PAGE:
Mary Boykin Chesnut was born on her grandparents' estate at Mount Pleasant, South Carolina on March 31, 1823. She learned early about the workings of a plantation by observing her grandmother. Grandmother Miller rose early to assign the cleaning and cooking duties for her servants. Besides keeping the mansion clean and prepared for the frequent guests, Mary's grandmother also took charge of making and mending clothing for the slaves on the plantation. She spent whole days cutting out clothing for the children and assigning sewing to her nine seamstresses. Her grandmother worked with the servants and sewing crew so easily and effectively that Mary was nearly nine years old before she became aware that her grandmother's coworkers were slaves. Having learned to respect these workers, she thought of them as near equals.
Mary learned to read at an early age, probably from her grandmother also. Soon she was using this new-found ability to teach a favorite servant to read. It was illegal in South Carolina to teach a slave to read or write, but Mary was a favored grandchild and her grandmother was proud of her ability. In 1831, however, her grandmother died. Mary was twelve years old when the entire family moved to Mississippi, where they owned some other plantations. Most of the family fell ill, however, and within a year the family had returned to the South Carolina plantation to resume their lives there. Shortly after their return, the family was visited by Mr. Chesnut, owner of a nearby plantation, and his son James. James was twenty-one and had just graduated from Princeton. James and Mary began a courtship that ended with James proposing to Mary when she was fifteen years old. Her mother and father d...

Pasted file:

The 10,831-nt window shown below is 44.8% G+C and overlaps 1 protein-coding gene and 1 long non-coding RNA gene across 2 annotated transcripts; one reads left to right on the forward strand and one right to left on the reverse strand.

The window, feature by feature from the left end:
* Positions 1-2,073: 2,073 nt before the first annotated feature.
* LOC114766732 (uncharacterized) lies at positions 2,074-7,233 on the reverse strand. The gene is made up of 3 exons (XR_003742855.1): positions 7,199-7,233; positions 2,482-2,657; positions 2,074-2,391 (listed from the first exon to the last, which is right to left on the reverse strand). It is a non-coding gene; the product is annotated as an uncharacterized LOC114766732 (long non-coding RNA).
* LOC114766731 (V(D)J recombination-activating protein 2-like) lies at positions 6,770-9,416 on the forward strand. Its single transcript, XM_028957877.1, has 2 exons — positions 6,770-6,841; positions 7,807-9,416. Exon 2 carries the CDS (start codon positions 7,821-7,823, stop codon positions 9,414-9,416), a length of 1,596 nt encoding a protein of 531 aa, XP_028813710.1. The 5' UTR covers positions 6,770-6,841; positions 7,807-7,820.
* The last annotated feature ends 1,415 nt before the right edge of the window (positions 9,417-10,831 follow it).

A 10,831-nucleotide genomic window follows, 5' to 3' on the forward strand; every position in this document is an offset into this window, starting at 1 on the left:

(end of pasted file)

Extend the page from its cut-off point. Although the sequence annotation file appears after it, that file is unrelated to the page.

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...asy to tell whether she really hated slavery or if she later changed her diary to make it seem so. In all, it appears that Chesnut had long felt the sentiment she had expressed in a question in 1861: "I wonder if it be a sin to think slavery a curse to any land[?] Men and women are punished when their masters and mistresses are brutes, not when they do wrong.... God forgive us, but ours is a monstrous system, a wrong and an iniquity" (Chesnut, p. 21). The diary of Chesnut, an interesting account of the Civil War from the viewpoint of an active southern woman, slave holder, and plantation owner, was published in 1905 under the title A Diary from Dixie.
Muhlenfeld, Elisabeth. Mary Boykin Chestnut: A Biography. Baton Rouge and London: Louisiana State UP, 1981.
Woodward, C. Vann, ed. Mary Chesnut's Civil War. New Haven: Yale University Press. 1981.
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